Lincoln acknowledged that the Constitution nowhere prohibited secession, but he said that, despite the clear words of the Tenth Amendment, the power to secede was not reserved to the states because the Constitution could not be construed to have within it a provision for the destruction of the Union.  Lincoln actually used the word, “destroy.”12

 

Lincoln’s critics did not let that go unanswered.  They objected to Lincoln’s use of hyperbole to make a legal argument.  The seceding states, they said, were not destroying the Union.  They were simply withdrawing their membership in it.  as James Ostrowski has asked, if secession had "destroyed" the Union, as Lincoln said it would, what was the entity that put a million-man force13 in the field against the secessionist states, and more than two and one-half million men14 in the field over the course of four years of war?  So much for Part I of Lincoln’s Constitutional Argument, a legal argument based on hyperbole!15
 

 

Part II of the Constitutional Argument: The Article IV Argument

 

Part II of Lincoln’s Constitutional Argument had to do with Section IV of Article IV of the Constitution which says,

 

The United States shall guarantee to every State in this Union a republican form of government....

 

Note that those words say that the United States shall guarantee to every State in the Union a republican form of government.  From those words, Lincoln argued that there was an obligation to guarantee all the states a republican form of government, even those that had seceded, i.e., withdrawn from the Union, and that the obligation was binding even if guaranteeing the states a republican form of government could only be accomplished by using militarily force.

 

For this argument to make sense the seceded states had to be considered still in the Union, and that’s exactly what Lincoln did.  He himself often spoke of the “secession” of the eleven states.  However, when it came to his legal arguments, Lincoln refused to acknowledge that they were true secessions and that the eleven “seceded” states were outside the Union.  Instead, he insisted that they were merely states in rebellion.  In his July 4, 1861, “War Speech,” he said the use of the word “secession” was a “sophism” to “sugarcoat” what was in reality just a rebellion.16  But Lincoln never satisfactorily explained why the seceded states were wrong to use the word “secession.”  That would have been hard, because the secessionists were correct and because almost everyone, North and South, accepted the use of the word “secession.”  There is a fundamental difference between secession and rebellion.  Secession is the withdrawal of recognition of an authority as lawful; rebellion is the refusal to obey recognized lawful authority.  Clearly, the eleven states had seceded.17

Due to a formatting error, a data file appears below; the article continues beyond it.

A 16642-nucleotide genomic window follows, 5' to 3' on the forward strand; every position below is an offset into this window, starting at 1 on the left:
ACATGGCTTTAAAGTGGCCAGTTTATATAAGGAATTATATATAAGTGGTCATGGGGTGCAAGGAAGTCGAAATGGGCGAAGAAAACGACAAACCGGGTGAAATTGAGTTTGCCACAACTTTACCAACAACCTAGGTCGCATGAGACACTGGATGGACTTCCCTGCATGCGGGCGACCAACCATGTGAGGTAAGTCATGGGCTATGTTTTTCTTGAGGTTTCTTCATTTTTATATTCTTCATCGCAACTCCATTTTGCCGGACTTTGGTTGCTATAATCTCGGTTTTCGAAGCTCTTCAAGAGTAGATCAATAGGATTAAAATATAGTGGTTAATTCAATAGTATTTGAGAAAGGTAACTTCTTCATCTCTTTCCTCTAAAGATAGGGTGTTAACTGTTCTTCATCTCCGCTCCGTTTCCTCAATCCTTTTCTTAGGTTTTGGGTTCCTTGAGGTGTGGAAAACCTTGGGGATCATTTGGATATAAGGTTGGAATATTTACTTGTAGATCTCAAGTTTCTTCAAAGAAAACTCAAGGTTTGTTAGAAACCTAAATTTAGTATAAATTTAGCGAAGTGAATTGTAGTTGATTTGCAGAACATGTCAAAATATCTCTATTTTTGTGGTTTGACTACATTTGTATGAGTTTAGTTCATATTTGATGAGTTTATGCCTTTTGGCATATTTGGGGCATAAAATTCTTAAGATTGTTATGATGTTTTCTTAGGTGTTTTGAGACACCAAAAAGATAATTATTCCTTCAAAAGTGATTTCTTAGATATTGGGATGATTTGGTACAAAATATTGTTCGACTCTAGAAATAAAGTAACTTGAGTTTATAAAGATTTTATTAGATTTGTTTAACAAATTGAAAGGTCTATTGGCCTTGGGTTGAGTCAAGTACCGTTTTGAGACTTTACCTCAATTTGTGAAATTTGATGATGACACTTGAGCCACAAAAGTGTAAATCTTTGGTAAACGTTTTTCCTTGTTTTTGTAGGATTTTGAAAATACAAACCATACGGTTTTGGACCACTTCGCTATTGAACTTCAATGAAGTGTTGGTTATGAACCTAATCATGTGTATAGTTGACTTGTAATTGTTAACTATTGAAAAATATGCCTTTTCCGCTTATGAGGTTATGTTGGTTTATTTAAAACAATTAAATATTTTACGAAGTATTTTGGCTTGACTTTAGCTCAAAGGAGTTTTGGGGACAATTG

The Continuance of Union Argument

 

Lincoln’s second important legal argument against secession has been called the “Continuance of Union Argument.”

 

Like the Constitutional Argument, the Continuance of Union Argument involves the Constitution.  But it differs from the Constitutional Argument by its reliance on two earlier documents, the Declaration of Independence (1776) and - more importantly - the Articles of Confederation (written in 1777, ratified in 1881, and in effect until 1788).

 

To understand this argument, it is well to remember that the colonies/states went through periods in which they experienced four different kinds of “unity,” or “union.”

 

  1. The union the colonies had as British territories before the Declaration of Independence and Revolutionary War,
  2. The union among the territories after they separated from England via the Declaration of Independence,
  3. The union of the states under the Articles of Confederation, and
  4. The union of states under the Constitution.

 

Lincoln acknowledged a unity among the colonies before 1776, when they were all subject to the same British Crown.  Probably no-one would disagree with him on that point.  But Lincoln’s view of things after the signing of the Declaration of Independence is another matter, as people can reasonably disagree with Lincoln’s view of exactly what the Declaration of Independence accomplished.

 

While speaking of the Declaration of Independence in his July 4, 1861, War Speech to Congress, Lincoln said,

 

Therein the ‘United Colonies’ were declared to be ‘free and independent States;’ but even then the object plainly was not to declare their independence of one another or of the Union, but directly the contrary, as their mutual pledge and their mutual action before, at the time, and afterward, abundantly show.18

 

So, while the Declaration of Independence declared the thirteen colonies to be separated from the Great Britain, and to be “free and independent States,” Lincoln said they were not really independent states after the signing of the Declaration since they voluntarily made some mutual pledges to each other and then kept them.  According to Lincoln’s view, they were free and independent from Great Britain, but not free and independent from each other.

 

After discussing the Declaration of Independence, Lincoln immediately went on to say,